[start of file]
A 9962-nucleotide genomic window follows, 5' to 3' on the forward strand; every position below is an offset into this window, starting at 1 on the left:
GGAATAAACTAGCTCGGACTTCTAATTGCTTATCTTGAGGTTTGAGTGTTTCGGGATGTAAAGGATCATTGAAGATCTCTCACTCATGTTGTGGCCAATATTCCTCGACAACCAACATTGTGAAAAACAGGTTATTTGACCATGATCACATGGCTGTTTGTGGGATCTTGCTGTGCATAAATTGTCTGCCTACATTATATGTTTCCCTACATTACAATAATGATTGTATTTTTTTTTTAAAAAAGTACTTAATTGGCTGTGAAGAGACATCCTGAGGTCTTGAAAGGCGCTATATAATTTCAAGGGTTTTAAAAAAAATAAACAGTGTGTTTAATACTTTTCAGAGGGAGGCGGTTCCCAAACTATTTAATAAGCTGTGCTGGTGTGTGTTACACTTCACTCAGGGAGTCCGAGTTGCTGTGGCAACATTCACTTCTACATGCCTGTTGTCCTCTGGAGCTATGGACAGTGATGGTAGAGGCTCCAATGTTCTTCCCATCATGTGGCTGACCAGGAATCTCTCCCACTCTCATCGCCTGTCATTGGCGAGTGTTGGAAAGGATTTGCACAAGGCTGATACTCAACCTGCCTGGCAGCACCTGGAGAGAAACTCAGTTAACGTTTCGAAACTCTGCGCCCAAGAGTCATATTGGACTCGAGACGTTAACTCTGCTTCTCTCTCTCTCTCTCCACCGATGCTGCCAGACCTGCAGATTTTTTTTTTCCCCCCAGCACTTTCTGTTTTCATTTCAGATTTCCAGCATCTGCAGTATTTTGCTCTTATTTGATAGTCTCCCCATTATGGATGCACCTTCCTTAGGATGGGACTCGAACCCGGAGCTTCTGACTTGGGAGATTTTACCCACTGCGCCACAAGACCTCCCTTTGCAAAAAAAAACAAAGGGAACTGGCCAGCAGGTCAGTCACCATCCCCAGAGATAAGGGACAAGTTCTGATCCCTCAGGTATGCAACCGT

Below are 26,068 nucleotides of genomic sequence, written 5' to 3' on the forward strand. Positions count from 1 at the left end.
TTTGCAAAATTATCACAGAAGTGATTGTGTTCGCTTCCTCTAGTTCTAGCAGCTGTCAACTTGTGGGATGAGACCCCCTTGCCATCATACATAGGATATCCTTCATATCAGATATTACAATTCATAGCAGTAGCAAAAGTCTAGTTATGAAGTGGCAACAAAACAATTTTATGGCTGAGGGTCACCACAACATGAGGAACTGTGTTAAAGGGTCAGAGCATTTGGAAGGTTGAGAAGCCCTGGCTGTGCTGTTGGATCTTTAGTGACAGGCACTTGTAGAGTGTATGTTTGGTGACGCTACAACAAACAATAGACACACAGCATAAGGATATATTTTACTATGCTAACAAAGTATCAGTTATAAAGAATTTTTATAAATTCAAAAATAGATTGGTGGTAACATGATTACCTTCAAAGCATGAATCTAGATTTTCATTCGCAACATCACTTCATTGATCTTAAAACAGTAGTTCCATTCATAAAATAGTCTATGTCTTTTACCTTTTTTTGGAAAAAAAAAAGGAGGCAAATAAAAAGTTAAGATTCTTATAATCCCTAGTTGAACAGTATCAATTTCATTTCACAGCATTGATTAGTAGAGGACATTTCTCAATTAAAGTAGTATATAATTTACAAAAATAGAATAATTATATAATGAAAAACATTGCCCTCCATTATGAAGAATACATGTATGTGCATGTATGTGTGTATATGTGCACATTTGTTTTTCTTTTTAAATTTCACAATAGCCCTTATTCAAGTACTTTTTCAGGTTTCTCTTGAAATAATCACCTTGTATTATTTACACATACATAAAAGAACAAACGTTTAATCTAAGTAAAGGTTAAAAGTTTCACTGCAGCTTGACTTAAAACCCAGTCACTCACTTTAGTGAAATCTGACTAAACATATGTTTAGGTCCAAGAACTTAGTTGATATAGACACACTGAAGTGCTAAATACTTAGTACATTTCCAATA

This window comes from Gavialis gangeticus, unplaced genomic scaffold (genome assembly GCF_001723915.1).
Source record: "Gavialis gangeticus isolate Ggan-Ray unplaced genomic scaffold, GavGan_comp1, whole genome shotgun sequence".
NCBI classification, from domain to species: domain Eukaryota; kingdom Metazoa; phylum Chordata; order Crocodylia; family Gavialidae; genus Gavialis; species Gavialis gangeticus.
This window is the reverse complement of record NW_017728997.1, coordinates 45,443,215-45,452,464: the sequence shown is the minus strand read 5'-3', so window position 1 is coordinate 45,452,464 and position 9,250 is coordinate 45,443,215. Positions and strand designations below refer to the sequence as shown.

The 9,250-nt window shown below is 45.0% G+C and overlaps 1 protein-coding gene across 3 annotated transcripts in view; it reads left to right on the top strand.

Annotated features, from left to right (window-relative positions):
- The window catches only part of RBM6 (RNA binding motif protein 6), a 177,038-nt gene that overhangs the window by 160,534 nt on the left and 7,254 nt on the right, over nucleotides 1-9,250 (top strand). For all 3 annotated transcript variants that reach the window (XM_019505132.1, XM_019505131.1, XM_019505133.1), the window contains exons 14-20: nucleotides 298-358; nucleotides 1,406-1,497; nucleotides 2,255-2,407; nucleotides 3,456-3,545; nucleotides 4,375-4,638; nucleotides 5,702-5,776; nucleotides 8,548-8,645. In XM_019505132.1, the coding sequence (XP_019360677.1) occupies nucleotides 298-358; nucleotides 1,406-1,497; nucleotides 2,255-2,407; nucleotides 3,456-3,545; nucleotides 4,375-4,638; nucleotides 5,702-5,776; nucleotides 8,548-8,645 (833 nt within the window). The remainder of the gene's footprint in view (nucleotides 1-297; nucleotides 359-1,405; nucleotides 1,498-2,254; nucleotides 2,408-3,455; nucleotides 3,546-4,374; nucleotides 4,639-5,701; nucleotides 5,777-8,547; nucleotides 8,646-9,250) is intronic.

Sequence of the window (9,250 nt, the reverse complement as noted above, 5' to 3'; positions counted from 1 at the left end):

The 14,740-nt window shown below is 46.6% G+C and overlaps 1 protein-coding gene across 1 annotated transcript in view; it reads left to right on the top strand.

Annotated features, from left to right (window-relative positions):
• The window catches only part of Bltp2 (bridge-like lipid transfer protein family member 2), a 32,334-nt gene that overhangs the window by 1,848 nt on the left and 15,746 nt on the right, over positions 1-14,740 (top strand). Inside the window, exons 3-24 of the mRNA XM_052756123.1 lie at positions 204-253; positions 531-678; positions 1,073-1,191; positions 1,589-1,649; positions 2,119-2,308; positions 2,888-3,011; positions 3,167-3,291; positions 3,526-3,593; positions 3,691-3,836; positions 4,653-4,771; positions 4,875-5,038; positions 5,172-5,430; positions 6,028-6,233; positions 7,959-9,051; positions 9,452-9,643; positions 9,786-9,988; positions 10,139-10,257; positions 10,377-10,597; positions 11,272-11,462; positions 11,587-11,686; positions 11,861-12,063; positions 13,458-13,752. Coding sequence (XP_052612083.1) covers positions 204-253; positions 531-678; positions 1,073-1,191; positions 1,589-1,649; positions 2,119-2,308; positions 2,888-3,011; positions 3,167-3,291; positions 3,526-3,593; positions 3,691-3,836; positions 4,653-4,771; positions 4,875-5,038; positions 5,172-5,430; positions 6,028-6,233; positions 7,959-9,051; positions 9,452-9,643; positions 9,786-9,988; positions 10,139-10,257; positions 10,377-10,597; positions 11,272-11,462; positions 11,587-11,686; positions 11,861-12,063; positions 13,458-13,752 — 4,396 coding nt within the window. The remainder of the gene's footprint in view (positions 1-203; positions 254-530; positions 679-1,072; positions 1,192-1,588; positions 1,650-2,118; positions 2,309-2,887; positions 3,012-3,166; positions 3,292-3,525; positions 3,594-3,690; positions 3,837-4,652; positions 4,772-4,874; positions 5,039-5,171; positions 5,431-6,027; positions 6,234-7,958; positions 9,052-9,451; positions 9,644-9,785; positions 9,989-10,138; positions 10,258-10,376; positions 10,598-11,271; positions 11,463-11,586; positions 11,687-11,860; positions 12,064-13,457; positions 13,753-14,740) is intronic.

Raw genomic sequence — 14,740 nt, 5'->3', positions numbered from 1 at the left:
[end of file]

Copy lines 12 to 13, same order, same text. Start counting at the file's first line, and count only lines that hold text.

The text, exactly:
Sequence of the window (9,250 nt, the reverse complement as noted above, 5' to 3'; positions counted from 1 at the left end):

The 14,740-nt window shown below is 46.6% G+C and overlaps 1 protein-coding gene across 1 annotated transcript in view; it reads left to right on the top strand.